When you receive a zero-notice invite to join more than 16,000 maniacal Metallica fans in the brand-new home of the Golden State Warriors in San Francisco for a roaring celebration of a special collaborative show between the metal demigods and the San Francisco Symphony, you damn well better drop everything and make it happen.
So I blasted up the California coast on Friday, through 360 miles of an endless golden purgatorial ocean of farmland, to join Metallica and their diehard legions in the Bay Area as they christened the new Chase Center on the night of Sept. 6th.
Dubbed “S&M2,” the show was designed to commemorate the 20th anniversary of the Bay Area band’s first collaboration with the orchestra in 1999, and build on a great idea with some long-marinating new arrangements and out-of-the-box experiments. Orbiting a circular stage in the center of the arena floor, a formally-attired Metallica were surrounded on all sides by 75 members of the Symphony and conductor Edwin Outwater as they delivered a nearly three-hour run through a catalogue-spanning set of musical risks and uncharted thrills.
Fans who traveled from all around the world to attend were rewarded for their tenacity from the very onset. The collaborating artists opened the evening with an orchestral cover of Ennio Morricone’s haunting “The Ecstasy of Gold” before launching into the storming instrumental “The Call of Ktulu”. Like a flipping switch, the opening notes of “For Whom The Bell Tolls” took the crowd from fascinated observers to adrenalized participants, screaming along, spilling beer and howling their approval at every break.
In the first S&M performance 20 years ago, the orchestra was positioned behind the band. This time around, the orbital placement around the band provided the entire audience with more intimate access to the experience. Outwater leaped, fist-pumped and wildly gestured as he led his Symphony through the tempest of sound, as James Hetfield stalked the entire stage in the round, while guitarist Kirk Hammett and bassist Robert Trujillo operated as anchors for their respective stage sides, with minor straying. Lars barely stayed seated for the entire damn show, leaping off his stool to pound his kit with wild-eyed, tongue-poking fervor.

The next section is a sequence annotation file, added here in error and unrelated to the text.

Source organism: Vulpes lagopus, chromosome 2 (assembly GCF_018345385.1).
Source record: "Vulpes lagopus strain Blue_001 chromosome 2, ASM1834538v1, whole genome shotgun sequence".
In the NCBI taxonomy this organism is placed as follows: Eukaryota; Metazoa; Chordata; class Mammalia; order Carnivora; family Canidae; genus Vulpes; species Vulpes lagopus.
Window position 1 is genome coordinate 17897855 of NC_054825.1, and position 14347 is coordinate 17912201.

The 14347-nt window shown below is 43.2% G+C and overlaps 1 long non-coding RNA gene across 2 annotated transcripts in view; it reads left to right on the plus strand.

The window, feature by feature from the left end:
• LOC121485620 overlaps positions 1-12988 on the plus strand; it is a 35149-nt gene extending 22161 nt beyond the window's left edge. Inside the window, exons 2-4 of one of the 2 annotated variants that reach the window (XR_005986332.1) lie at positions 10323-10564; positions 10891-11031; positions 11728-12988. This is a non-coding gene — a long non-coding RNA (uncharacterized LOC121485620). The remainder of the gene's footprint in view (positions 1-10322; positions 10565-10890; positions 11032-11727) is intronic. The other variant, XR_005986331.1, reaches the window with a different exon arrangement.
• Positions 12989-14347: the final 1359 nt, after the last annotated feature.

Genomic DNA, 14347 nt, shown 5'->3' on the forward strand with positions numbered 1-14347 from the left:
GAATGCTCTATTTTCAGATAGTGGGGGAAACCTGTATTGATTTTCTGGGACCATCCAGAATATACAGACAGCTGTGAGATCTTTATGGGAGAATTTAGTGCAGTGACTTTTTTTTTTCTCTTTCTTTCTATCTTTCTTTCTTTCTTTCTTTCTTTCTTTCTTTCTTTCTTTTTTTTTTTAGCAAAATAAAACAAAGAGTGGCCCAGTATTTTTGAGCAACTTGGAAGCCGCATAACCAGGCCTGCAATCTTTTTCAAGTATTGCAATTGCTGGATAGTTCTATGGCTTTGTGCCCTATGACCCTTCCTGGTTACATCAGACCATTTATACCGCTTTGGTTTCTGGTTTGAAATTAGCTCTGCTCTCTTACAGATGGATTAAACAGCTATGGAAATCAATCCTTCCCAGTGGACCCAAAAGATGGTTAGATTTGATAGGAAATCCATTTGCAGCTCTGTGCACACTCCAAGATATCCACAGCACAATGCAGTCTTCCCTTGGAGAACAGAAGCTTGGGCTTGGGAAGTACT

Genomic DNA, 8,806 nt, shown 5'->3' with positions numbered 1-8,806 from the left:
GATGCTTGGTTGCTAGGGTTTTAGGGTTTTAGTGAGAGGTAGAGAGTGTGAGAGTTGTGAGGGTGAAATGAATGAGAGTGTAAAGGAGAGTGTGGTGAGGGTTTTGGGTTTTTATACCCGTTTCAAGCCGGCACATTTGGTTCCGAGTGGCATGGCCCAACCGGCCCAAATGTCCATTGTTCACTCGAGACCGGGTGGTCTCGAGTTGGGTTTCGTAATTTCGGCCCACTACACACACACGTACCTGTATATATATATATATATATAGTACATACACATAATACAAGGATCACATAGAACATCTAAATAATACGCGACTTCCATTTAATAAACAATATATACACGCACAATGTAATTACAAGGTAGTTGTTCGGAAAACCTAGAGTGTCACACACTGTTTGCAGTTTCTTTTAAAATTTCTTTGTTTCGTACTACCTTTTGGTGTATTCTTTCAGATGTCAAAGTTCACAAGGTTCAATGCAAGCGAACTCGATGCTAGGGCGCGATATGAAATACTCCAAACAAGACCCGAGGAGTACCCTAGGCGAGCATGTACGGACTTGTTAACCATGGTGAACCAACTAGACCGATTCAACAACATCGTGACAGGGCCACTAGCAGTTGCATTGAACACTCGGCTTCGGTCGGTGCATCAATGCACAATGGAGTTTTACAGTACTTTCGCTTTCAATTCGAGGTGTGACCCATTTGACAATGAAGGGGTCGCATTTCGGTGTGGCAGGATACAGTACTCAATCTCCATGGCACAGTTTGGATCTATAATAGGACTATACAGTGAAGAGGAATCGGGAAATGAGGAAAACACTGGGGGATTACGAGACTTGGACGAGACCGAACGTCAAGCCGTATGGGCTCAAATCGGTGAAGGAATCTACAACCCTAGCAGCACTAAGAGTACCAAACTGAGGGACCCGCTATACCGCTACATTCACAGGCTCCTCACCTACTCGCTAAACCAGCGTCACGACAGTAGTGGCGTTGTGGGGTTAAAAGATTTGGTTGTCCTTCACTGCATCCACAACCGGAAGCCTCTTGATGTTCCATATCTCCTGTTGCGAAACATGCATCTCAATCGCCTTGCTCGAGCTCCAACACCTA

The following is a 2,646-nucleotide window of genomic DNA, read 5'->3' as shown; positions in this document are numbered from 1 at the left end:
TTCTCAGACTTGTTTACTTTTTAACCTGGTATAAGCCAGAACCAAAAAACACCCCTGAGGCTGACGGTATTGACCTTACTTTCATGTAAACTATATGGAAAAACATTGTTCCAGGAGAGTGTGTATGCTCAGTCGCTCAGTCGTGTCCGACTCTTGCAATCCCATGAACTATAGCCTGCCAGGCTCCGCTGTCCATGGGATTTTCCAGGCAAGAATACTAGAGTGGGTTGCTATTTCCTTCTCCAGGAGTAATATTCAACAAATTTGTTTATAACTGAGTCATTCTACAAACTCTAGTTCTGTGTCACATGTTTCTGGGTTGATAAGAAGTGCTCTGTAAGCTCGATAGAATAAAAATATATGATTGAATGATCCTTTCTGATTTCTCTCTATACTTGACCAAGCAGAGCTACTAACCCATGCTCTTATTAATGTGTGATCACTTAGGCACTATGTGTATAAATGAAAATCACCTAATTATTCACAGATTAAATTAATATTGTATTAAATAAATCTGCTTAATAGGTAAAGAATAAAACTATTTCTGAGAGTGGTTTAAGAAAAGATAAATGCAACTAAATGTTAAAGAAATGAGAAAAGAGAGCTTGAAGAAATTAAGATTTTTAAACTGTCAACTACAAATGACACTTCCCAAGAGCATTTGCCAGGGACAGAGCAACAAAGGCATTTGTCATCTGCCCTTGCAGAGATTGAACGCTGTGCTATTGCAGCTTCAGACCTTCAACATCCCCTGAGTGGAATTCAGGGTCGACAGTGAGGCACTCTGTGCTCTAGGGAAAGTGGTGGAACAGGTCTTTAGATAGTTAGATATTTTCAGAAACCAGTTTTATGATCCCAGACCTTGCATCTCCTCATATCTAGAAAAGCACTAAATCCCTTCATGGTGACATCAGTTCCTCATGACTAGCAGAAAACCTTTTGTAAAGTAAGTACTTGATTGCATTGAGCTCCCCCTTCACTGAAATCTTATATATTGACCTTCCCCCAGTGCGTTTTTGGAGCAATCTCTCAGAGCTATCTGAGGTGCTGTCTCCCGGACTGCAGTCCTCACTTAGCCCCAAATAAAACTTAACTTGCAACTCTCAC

What took the show from special to unforgettable was the setlist. Deeper cuts from recent albums Hardwired and Death Magnetic were given new breath in orchestral arrangement. Standouts included “The Day That Never Comes,” “Confusion” and “Moth Into Flame,” the latter being brought to a new potency that teeters on legendary in performance.
Among the few returning tracks from the first S&M experience was “No Leaf Clover,” given a far more expansive symphonic form, while first-set closer “Halo on Fire” left the walls trembling.
After a 20-minute intermission, Lars took the mic to pay tribute San Francisco’s beautiful new arena, as well as extend thanks to the Symphony players.
Then shit got weird. Symphony Director Michael Tillson Thomas, in his last season, conducted the first few songs in the set, the second joined by Metallica, and aptly called “Iron Foundry”. Most memorable, however, was Hetfield’s solo moment with the Symphony, when he put down his guitar and gave his all to “Unforgiven III”. Goosebumps return now in the retelling.
The magic was only doubled when one of the orchestra’s cellists playing a breathtaking, masterful rendition of “(Anesthesia) Pulling Teeth” in honor of Cliff Burton, with Cliff’s 94 year-old father in attendance.
A string of smashes closed the show, including night-highlight “Wherever I May Roam,” in which the crowd provided a juggernaut accompaniment so strong, it felt as if the building itself was singing along. The power was no less impactful on “One” – and it’s damned hard to overstate the impression of an orchestra of percussionists recreating the artillery fire of the studio version. Fittingly, the night came to a close with a three-song roar-along: “Master of Puppets,” “Nothing Else Matters” and “Enter Sandman.”
Missed the show? Didn’t have $9,000 to drop on a scalped ticket? Don’t stress. A film version of the show hits theaters on October 9 for one night, showcasing on 3,000 theaters around the world.
Metallica and the San Francisco Symphony set list:
The Ecstasy of Gold (San Francisco Symphony)
The Call of Ktulu
For Whom the Bell Tolls
The Day That Never Comes
The Memory Remains
Moth Into Flame
The Outlaw Torn
No Leaf Clover
Halo on Fire
Scythian Suite, Op.20, Second Movement (San Francisco Symphony)
Iron Foundry (San Francisco Symphony with Metallica)
The Unforgiven III (James Hetfield solo with the San Francisco Symphony)
All Within My Hands
(Anesthesia) Pulling Teeth
Wherever I May Roam
Master of Puppets
Nothing Else Matters
All photos except setlist by Johnny Firecloud